Pangolin: The Most Trafficked Animal in the World
Nairobi-July 5, 2017: Every year for the last six years, World Pangolin Day has been celebrated on February 18. A day set aside to create awareness of the most trafficked animal in the world. A world, where illegal wildlife trade ranks fourth after drugs, arms and human trafficking.Pangolins are burrowing nocturnal mammals that are covered in tough, overlapping scales made from keratin, which grow throughout their lives just like human hair.
WildlifeDirect has been watching brief on two cases where two people, both Chinese, were charged with possession of pangolin scales. On the first case, Huili Hong was arrested on 22nd June 2016 at JKIA with a bag of pangolin scales, 11 pendants and 3 beaded bangles of worked ivory. He pleaded guilty and was sentenced to pay Ksh. 1,000,000 with 5 years imprisonment in case of default, which he has since paid and left the country.
The second case, which is ongoing, is that of Liangzhi Zheng who was arrested on 10th June 2017 at JKIA with 0.2 kgs pangolin scales. In both cases, a sniffer dog detected the luggage with pangolin scales.
Kenya being one of the major exit points for illegal wildlife trade has been a popular hub for pangolin trafficking. With seizures amounting to almost 1500 kg, in 2016, Kenya has proven to be a suitable hub for trafficking yet again.
Last year on two separate occasions, Kenya Wildlife Service (KWS) canine unit security personnel seized 1000 kg of pangolin scales at the Jomo Kenyatta International Airport (JKIA) in Nairobi. They were both unaccompanied consignments seized at KQ cargo area of JKIA.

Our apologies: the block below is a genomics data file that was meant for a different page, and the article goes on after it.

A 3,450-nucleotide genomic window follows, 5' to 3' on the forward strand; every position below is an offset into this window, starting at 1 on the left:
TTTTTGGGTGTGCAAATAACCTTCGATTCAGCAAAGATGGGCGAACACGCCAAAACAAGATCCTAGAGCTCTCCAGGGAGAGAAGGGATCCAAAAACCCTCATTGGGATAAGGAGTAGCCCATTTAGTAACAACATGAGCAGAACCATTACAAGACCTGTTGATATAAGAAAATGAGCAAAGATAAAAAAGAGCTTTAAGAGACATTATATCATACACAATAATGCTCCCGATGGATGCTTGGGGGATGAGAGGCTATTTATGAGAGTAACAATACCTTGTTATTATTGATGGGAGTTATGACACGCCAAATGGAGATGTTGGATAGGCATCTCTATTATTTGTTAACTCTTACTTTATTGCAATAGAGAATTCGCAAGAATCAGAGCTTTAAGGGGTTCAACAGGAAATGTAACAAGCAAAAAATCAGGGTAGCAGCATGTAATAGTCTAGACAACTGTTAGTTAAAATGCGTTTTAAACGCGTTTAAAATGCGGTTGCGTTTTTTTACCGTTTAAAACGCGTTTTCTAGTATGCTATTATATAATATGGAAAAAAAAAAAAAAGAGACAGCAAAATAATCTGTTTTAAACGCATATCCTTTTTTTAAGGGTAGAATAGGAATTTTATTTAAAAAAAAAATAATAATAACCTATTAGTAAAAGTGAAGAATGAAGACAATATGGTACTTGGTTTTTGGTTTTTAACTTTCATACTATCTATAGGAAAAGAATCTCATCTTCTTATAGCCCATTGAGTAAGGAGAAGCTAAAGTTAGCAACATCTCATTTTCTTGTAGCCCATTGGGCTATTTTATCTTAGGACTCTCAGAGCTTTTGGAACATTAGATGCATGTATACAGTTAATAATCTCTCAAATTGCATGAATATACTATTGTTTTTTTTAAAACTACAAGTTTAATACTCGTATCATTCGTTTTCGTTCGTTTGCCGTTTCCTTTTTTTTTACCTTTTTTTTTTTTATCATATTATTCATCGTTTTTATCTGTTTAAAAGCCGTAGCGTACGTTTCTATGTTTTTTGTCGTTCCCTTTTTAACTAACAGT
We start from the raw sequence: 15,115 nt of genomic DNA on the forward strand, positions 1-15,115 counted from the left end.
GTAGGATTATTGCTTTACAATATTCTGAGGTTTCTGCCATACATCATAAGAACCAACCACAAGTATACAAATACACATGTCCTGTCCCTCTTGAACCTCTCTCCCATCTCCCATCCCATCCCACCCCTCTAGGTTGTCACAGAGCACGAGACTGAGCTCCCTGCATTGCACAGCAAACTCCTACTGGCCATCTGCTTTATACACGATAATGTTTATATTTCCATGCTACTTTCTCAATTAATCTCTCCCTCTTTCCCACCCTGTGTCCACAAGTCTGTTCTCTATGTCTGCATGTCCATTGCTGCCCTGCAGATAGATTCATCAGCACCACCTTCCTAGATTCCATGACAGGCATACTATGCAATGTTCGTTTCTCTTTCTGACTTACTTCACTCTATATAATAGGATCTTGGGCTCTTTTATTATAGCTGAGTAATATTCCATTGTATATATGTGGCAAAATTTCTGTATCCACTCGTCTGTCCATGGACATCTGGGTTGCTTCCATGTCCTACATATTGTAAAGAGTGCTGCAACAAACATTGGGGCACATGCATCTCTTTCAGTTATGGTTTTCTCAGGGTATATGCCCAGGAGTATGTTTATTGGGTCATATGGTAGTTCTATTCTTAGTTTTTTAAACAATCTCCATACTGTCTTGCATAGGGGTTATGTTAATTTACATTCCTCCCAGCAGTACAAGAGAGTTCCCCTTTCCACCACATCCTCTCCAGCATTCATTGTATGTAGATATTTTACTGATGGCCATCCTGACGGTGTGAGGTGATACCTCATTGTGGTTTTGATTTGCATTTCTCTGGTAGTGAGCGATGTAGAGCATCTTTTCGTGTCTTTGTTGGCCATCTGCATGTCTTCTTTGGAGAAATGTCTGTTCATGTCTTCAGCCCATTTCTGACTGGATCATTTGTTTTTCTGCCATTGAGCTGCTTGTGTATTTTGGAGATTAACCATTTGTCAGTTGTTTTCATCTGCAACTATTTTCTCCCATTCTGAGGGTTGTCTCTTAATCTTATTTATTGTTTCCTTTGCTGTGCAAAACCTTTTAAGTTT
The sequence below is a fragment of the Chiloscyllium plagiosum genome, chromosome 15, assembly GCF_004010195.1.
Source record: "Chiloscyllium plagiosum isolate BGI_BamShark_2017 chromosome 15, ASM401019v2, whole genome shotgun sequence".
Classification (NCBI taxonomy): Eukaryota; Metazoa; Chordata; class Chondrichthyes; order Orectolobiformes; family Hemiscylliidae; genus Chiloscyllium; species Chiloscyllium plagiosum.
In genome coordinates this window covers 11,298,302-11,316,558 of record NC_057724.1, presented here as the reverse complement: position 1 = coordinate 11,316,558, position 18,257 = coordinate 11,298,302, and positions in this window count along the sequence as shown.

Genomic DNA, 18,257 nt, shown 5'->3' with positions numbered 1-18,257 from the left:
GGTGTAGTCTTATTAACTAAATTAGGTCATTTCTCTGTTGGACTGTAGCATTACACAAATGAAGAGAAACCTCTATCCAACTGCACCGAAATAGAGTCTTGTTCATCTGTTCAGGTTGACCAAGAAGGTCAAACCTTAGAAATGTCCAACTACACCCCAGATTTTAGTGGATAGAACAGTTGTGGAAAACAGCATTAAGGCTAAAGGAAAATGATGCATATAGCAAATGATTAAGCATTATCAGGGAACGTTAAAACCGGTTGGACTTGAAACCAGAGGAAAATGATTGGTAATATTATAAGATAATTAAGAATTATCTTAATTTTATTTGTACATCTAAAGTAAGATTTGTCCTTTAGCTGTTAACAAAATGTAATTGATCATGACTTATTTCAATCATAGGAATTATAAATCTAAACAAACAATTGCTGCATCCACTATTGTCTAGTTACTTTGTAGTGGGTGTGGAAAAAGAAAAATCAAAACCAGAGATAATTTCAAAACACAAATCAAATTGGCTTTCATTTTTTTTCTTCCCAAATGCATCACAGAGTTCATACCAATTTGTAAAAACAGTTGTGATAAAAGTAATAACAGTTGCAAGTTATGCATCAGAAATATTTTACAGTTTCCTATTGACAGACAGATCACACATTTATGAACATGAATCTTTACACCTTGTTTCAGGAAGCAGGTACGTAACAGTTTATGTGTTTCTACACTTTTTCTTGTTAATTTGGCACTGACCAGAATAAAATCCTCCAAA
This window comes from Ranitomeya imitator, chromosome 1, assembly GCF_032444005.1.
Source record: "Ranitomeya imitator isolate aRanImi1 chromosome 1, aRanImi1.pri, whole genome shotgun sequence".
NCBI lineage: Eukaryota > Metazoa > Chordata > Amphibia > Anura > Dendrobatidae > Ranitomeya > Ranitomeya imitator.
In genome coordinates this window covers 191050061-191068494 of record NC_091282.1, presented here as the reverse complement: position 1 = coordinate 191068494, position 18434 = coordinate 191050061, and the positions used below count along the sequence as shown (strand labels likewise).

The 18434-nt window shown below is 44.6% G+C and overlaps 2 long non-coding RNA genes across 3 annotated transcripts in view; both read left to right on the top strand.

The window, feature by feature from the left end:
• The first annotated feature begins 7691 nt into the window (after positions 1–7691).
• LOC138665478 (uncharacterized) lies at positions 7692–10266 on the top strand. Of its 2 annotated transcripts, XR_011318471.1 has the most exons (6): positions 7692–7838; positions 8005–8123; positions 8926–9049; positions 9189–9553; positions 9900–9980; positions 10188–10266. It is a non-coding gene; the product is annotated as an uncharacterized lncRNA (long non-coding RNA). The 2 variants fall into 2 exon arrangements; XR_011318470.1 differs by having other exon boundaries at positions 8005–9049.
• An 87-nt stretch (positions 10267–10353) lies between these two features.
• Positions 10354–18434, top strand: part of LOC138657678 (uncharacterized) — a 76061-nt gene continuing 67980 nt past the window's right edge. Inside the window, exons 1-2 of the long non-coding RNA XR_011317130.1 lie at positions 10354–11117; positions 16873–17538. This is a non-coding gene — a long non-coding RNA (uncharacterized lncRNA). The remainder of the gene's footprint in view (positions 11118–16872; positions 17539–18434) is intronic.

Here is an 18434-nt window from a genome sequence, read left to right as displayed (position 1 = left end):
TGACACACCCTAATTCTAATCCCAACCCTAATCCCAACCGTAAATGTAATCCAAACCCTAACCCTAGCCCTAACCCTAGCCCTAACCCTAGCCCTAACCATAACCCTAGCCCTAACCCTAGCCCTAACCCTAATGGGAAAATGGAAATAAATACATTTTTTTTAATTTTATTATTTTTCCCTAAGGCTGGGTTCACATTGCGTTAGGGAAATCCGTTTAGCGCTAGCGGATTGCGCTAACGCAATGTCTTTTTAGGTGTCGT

On May 7 this year, another seizure was reported in Malaysia where 10 bags of pangolin scales weighing 304 kg that originated from Kinshasa, Congo transited through JKIA and Dubai and arriving in Malaysia on May 2.
Despite being the most trafficked animal in the world, very few people know or understand the important role of controlling pests that pangolins play in the ecosystem. It is estimated that an adult pangolin can consume more than 70 million insects annually. Their constant burrowing habit also aids in the decomposition cycle and vegetation growth and their burrows are also occupied by many other species.
Often known as scaly ant eaters, pangolins are known for their long sticky tongue for trapping and eating ants and termites. There are eight species of pangolins spread around Africa and Asia and they are either endangered or critically endangered. They are particularly vulnerable to overexploitation due to their very low reproductive output, giving birth to one, and rarely two, offspring annually, and have a generation length of between seven and nine years, depending on the species. This, of course, means their ability to recover from such high levels of poaching is almost impossible. Their ability to quickly roll into a tight ball when under threat also makes them more vulnerable to poachers.
Sought after for their scales and meat, pangolins have become the most trafficked animals in the world surpassing the rhino and elephant trade. The scales are considered a cure for a variety of ailments including cancer, skin and liver diseases despite there being no scientific proof of its medicinal value. The meat is also lauded as a delicacy in East Asia with the biggest market in Vietnam and China.
A huge step was made at last year’s Convention on International Trade in Endangered Species (CITES), a proposal to add all the eight (8) pangolin species on Appendix I was adopted. This new law gives pangolins full protection under CITES and aims to eliminate any question about the legality of trade, making it harder for criminals to traffic them. This is important to Kenya and the other 188 countries that are party to CITES.
In Kenya, the penalty for possession of pangolin scales is a minimum of Kshs. 1,000,000 and/or 5 years imprisonment, which can be enhanced to Ksh. 20,000,000 and/or 20 years imprisonment.
WildlifeDirect seeks to continue sensitizing people about the plight of pangolins and ensuring that the rule of law is upheld when prosecuting the cases that involve pangolins.
We invite Kenyans from all walks of life to be vigilant and report to authorities on any person who may be actively been involved in the trade.
We are committed to ensuring that this trafficking is brought to an end.
Photo Credits: Paul Hilton for WildAid and Ian Michler.